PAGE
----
Screenings for ovarian cancer do not reduce death rates from the disease and often produce false-positive results that can lead to unnecessary care with high complication rates, according to a recommendation released Monday by the U.S. Preventive Services Task Force, the New York Times reports (Grady, New York Times, 9/10).
According to Reuters, just over 1% of women develop ovarian cancer, but the symptoms typically do not appear until the cancer already has spread, which makes it difficult to treat (Joelving, Reuters, 9/10).
The mortality rate is higher for ovarian cancer than for any other gynecological cancer, and it is the fifth-leading cause of death from cancer among women, the Washington Post reports (Sun, Washington Post, 9/10).
USPSTF Chair Virginia Moyer said, "There is no existing method of screening for ovarian cancer that is effective in reducing deaths" (New York Times, 9/10). She noted that "no major organization anywhere ... recommends screening for ovarian cancer," but "it does get done."
The two most common methods of testing -- transvaginal ultrasound and a blood test called CA-125 -- "actually result in greater harm than benefit," Moyer added (Reuters, 9/10).
More Details of USPSTF Recommendation
For the recommendation -- which also was published Tuesday in the Annals of Internal Medicine -- USPSTF relied heavily on data from a 2011 study of 78,216 women.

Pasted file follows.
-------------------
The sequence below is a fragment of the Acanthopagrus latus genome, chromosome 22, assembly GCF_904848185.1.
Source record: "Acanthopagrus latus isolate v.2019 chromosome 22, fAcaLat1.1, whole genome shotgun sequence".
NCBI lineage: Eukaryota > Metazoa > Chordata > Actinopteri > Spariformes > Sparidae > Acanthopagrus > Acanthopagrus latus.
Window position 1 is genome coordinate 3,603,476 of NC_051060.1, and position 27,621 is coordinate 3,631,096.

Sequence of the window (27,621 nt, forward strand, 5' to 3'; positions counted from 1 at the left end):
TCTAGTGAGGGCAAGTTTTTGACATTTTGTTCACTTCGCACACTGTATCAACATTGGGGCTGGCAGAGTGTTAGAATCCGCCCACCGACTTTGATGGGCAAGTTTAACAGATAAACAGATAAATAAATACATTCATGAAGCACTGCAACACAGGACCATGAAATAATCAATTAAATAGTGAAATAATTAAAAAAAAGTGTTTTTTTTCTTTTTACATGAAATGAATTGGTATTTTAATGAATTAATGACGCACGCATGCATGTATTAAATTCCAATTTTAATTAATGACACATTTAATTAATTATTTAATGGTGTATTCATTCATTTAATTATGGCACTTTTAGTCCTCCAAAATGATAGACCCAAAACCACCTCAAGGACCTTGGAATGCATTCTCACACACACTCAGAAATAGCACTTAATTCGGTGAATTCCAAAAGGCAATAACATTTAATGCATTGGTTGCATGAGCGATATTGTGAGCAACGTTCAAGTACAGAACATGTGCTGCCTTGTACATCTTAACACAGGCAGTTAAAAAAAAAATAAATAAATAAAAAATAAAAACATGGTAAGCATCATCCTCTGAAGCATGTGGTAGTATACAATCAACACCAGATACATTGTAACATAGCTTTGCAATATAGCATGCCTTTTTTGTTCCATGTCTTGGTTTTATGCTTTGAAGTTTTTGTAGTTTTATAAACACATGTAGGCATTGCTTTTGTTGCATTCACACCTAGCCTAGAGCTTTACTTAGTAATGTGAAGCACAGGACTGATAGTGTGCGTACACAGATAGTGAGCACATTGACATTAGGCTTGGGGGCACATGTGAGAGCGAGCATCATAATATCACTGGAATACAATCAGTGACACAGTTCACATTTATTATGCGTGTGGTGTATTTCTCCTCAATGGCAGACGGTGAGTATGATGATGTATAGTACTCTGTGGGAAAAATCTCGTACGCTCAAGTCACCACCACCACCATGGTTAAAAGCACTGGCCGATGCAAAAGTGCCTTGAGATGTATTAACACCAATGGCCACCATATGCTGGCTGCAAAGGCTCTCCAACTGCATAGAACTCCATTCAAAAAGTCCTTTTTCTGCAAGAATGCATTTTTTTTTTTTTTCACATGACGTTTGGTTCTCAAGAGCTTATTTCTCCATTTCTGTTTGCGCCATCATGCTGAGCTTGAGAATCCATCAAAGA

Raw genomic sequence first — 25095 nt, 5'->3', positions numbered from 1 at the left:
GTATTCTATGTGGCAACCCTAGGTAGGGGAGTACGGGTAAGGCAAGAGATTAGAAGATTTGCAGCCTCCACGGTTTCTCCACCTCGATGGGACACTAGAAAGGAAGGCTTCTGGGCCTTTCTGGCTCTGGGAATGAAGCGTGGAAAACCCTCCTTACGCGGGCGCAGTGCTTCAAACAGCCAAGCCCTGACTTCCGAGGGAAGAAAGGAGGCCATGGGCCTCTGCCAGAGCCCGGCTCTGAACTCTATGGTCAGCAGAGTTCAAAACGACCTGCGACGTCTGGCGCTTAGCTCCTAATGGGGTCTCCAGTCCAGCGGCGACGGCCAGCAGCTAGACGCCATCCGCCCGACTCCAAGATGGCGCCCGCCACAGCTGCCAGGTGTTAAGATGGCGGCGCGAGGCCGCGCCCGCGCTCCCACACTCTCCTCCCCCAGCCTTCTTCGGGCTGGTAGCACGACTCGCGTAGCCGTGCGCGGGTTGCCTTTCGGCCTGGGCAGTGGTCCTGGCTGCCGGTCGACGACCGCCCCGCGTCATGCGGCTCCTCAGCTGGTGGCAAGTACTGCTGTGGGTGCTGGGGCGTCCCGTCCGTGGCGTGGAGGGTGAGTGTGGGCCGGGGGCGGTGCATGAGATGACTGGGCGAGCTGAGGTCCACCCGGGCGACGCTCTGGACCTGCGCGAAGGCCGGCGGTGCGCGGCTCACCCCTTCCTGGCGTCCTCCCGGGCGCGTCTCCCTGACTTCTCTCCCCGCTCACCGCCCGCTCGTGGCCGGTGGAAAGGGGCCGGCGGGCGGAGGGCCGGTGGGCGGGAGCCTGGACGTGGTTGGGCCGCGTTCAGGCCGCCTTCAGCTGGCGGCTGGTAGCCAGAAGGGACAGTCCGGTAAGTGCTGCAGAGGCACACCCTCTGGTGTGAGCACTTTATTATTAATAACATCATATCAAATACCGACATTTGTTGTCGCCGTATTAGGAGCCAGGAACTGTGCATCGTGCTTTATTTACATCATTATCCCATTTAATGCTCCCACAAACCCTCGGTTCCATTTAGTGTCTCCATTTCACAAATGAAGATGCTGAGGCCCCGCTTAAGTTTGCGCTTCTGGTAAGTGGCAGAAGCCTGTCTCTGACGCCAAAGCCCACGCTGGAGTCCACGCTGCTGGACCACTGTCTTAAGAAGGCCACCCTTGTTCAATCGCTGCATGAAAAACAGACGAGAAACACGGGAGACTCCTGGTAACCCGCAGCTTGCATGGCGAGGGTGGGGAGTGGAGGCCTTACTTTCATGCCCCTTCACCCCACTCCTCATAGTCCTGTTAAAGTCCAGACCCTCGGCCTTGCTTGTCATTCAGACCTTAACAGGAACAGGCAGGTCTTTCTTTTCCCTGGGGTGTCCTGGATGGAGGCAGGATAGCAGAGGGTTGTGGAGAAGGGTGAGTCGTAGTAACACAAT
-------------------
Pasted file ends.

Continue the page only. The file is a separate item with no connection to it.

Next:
The study found that about 10% of women who were screened received a false-positive diagnosis that resulted in surgery, usually to remove one or both ovaries. In 15% of those cases, women had serious complications from the surgery, such as blood clots, infections and injuries to other organs. There was no difference in death rates among women who were screened and those who were not (New York Times, 9/10).
The task force's recommendation affirms a draft statement it released in April that concluded there was no new evidence to support changing a 2004 recommendation against ovarian cancer screening. The recommendation applies to asymptomatic women and those without known risk factors (Bankhead, MedPage Today, 9/10).
Women's health advocates said the recommendation underscores the need to develop better screening tools (Washington Post, 9/10).